Disney Tokyo is located in Chiba, a Prefecture next to Tokyo. It is about 35 mins from Tokyo Station via the line nicknamed the Disney Line. Upon exiting the train you will see a small shopping center along with one of the Disney hotels. to the left is the monorail station that will take you to Disneyland or Disney Sea. A one day pass will run you 600 yen, a good deal considering a one way ticket is around 210 yen. The monorail is decorated with Disney designs and it even has Mickey head shaped hand rings for those who have to stand for the ride. If you decide to walk to Disney Tokyo it is about a 5min walk to the ticket gate. Along the way there was a giant Disney store with quite a lot of merchandise so that people can enter Disney Tokyo in style. There is also a nice bridge that you have to walk across to reach the gates. The bridge has a few statues of various Disney characters making it a good picture spot. When we entered the park the view of the castle was right in front of us as we walked through the bazaar located just inside the gate.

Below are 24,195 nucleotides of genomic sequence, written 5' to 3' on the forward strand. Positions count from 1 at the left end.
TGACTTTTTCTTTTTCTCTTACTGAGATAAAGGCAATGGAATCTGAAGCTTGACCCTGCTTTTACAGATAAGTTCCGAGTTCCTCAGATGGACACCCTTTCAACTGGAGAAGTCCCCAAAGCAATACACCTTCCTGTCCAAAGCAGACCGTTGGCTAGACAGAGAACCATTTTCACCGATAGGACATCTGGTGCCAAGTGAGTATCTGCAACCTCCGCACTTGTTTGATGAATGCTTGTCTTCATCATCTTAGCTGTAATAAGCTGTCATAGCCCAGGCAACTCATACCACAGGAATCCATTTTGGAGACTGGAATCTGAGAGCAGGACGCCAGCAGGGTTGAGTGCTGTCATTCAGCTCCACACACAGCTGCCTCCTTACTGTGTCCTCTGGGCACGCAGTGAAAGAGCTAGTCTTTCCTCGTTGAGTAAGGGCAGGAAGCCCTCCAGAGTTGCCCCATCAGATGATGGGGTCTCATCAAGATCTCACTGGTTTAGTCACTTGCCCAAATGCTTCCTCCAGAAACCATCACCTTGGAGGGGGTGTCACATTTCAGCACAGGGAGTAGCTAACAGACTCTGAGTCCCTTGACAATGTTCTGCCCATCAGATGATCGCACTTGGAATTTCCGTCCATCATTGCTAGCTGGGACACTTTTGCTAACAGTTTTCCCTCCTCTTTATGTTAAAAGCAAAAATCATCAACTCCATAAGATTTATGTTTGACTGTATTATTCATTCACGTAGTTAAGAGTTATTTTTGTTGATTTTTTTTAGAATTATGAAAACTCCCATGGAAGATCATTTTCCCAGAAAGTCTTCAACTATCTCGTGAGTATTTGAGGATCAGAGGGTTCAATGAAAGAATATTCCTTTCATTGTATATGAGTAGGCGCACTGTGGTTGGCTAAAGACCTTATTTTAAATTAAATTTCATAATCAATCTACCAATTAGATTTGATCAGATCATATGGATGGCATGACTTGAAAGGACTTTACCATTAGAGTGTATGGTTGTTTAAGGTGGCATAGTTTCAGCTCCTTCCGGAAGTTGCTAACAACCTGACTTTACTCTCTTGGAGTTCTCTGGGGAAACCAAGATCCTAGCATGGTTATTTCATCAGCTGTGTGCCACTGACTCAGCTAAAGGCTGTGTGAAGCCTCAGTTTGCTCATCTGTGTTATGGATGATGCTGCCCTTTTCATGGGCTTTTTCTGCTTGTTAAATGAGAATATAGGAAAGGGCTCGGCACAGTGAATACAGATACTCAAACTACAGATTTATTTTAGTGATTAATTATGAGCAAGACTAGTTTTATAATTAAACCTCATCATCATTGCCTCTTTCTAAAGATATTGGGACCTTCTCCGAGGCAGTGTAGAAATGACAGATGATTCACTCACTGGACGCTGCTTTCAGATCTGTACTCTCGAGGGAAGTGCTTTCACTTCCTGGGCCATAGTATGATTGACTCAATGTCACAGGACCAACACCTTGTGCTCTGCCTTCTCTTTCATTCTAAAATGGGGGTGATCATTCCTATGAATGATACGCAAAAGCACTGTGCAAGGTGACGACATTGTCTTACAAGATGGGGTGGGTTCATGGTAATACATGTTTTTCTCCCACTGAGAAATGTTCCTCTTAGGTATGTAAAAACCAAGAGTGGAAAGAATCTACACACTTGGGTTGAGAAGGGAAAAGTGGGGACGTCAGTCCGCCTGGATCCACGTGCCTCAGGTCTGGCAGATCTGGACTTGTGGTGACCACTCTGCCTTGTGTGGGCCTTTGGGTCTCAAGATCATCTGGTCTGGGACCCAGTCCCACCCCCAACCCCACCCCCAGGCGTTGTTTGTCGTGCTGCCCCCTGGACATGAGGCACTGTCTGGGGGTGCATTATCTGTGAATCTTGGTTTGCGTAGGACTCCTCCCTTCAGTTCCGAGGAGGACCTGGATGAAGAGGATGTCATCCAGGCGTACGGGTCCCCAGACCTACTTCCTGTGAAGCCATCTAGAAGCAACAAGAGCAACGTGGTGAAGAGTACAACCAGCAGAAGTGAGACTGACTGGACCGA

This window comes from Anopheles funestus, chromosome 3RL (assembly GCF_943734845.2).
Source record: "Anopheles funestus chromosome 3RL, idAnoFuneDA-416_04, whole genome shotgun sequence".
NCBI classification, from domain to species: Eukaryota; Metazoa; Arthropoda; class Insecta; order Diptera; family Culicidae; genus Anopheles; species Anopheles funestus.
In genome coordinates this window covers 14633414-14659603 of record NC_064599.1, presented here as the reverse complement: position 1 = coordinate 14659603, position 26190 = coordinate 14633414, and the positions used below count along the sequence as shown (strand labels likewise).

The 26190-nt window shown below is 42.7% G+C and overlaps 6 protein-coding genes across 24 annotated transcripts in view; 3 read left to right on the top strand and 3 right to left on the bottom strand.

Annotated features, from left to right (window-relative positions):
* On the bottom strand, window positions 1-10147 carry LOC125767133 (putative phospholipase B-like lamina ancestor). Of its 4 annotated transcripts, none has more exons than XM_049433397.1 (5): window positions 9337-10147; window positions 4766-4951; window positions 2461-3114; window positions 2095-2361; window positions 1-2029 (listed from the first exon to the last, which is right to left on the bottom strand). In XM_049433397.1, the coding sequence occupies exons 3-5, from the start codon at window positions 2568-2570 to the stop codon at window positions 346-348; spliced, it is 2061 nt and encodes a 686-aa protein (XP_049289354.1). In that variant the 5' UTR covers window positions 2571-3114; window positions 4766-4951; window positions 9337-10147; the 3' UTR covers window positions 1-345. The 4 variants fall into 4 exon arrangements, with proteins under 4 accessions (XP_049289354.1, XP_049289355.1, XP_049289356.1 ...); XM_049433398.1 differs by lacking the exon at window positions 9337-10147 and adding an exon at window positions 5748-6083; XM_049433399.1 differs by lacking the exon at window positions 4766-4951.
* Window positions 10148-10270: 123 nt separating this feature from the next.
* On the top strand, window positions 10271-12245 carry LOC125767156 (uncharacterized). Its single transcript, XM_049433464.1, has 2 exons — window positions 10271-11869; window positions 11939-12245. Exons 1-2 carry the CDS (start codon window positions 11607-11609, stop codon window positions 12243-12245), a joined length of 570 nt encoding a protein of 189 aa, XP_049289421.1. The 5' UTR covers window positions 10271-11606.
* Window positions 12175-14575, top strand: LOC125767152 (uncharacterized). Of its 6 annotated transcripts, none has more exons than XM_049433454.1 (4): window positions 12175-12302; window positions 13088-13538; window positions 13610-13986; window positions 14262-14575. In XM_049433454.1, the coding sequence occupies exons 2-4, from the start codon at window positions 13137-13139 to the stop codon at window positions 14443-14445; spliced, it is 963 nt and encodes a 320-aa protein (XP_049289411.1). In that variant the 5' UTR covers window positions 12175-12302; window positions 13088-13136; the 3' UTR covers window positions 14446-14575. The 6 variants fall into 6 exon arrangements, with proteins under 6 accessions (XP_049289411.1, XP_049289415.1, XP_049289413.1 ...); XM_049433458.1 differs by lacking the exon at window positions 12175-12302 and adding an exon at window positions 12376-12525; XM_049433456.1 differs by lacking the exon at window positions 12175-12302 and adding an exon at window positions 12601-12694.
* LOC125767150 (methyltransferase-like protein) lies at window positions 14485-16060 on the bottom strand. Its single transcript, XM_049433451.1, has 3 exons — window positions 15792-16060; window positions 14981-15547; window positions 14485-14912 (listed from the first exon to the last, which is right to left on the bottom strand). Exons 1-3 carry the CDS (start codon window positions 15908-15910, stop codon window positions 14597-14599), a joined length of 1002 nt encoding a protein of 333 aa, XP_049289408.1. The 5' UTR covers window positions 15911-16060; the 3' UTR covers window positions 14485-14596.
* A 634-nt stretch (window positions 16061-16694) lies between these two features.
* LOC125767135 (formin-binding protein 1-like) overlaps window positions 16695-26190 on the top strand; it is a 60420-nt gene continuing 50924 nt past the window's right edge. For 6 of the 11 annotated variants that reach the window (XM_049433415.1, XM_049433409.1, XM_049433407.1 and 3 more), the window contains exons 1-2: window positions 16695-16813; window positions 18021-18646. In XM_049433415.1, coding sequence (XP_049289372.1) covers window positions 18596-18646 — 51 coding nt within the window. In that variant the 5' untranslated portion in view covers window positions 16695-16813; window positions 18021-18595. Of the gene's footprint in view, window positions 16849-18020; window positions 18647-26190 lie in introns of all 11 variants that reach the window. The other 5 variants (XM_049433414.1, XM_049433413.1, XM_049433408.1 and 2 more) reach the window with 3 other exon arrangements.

To the left of the bazaar is Adventure Land where Pirates of the Caribbean is, amongst other rides. We rode Pirates of the Caribbean and found that there is a restaurant that seats people in a garden that is located inside the ride it self. Upon further research (being told at the door we couldn’t eat there) we were told that a reservation is necessary for this restaurant. After some window shopping we went to Western Land where we saw the Lilo and Stitch show which was fun and included a very good Stitch animatronic doll. We also rode the River Cruise Safari which is a nice and relaxing boat ride that reminded me of the ride in Disneyland back in Anaheim, California. walking down the street we noticed various characters walking the park in their respective sections. This happens at times indicated in the daily schedule section in the map at the front gate. Continuing down the park was Critter Country where the ride with the longest wait time was Splash Mountain. As stated earlier we went in the summer so with temperatures of 30ºC plus it is no surprise there was a 110min wait. For your information bring a towel, or buy one with your favorite character on it like we did, because you will get very wet.